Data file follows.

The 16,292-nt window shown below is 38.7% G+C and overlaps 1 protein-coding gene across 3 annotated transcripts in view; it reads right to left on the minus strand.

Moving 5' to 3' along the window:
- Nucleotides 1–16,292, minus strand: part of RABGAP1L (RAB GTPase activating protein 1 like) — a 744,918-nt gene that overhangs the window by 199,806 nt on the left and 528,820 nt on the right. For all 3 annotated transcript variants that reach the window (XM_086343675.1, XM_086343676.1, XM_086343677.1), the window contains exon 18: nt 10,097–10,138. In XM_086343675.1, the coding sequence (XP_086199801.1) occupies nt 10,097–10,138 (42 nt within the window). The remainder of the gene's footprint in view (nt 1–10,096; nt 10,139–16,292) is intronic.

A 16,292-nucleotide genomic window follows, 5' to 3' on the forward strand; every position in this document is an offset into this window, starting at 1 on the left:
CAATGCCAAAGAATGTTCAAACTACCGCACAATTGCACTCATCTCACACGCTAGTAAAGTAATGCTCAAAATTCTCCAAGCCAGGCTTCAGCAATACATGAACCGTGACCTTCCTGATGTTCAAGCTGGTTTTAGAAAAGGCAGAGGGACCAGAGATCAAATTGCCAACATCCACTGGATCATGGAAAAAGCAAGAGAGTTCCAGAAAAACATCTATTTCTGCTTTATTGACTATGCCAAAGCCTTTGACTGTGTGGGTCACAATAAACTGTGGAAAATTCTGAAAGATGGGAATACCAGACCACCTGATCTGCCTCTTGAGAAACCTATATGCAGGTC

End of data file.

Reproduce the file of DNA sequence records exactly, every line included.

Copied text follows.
The 16,292-nt window shown below is 38.7% G+C and overlaps 1 protein-coding gene across 3 annotated transcripts in view; it reads right to left on the minus strand.

Moving 5' to 3' along the window:
- Nucleotides 1–16,292, minus strand: part of RABGAP1L (RAB GTPase activating protein 1 like) — a 744,918-nt gene that overhangs the window by 199,806 nt on the left and 528,820 nt on the right. For all 3 annotated transcript variants that reach the window (XM_086343675.1, XM_086343676.1, XM_086343677.1), the window contains exon 18: nt 10,097–10,138. In XM_086343675.1, the coding sequence (XP_086199801.1) occupies nt 10,097–10,138 (42 nt within the window). The remainder of the gene's footprint in view (nt 1–10,096; nt 10,139–16,292) is intronic.

A 16,292-nucleotide genomic window follows, 5' to 3' on the forward strand; every position in this document is an offset into this window, starting at 1 on the left:
CAATGCCAAAGAATGTTCAAACTACCGCACAATTGCACTCATCTCACACGCTAGTAAAGTAATGCTCAAAATTCTCCAAGCCAGGCTTCAGCAATACATGAACCGTGACCTTCCTGATGTTCAAGCTGGTTTTAGAAAAGGCAGAGGGACCAGAGATCAAATTGCCAACATCCACTGGATCATGGAAAAAGCAAGAGAGTTCCAGAAAAACATCTATTTCTGCTTTATTGACTATGCCAAAGCCTTTGACTGTGTGGGTCACAATAAACTGTGGAAAATTCTGAAAGATGGGAATACCAGACCACCTGATCTGCCTCTTGAGAAACCTATATGCAGGTC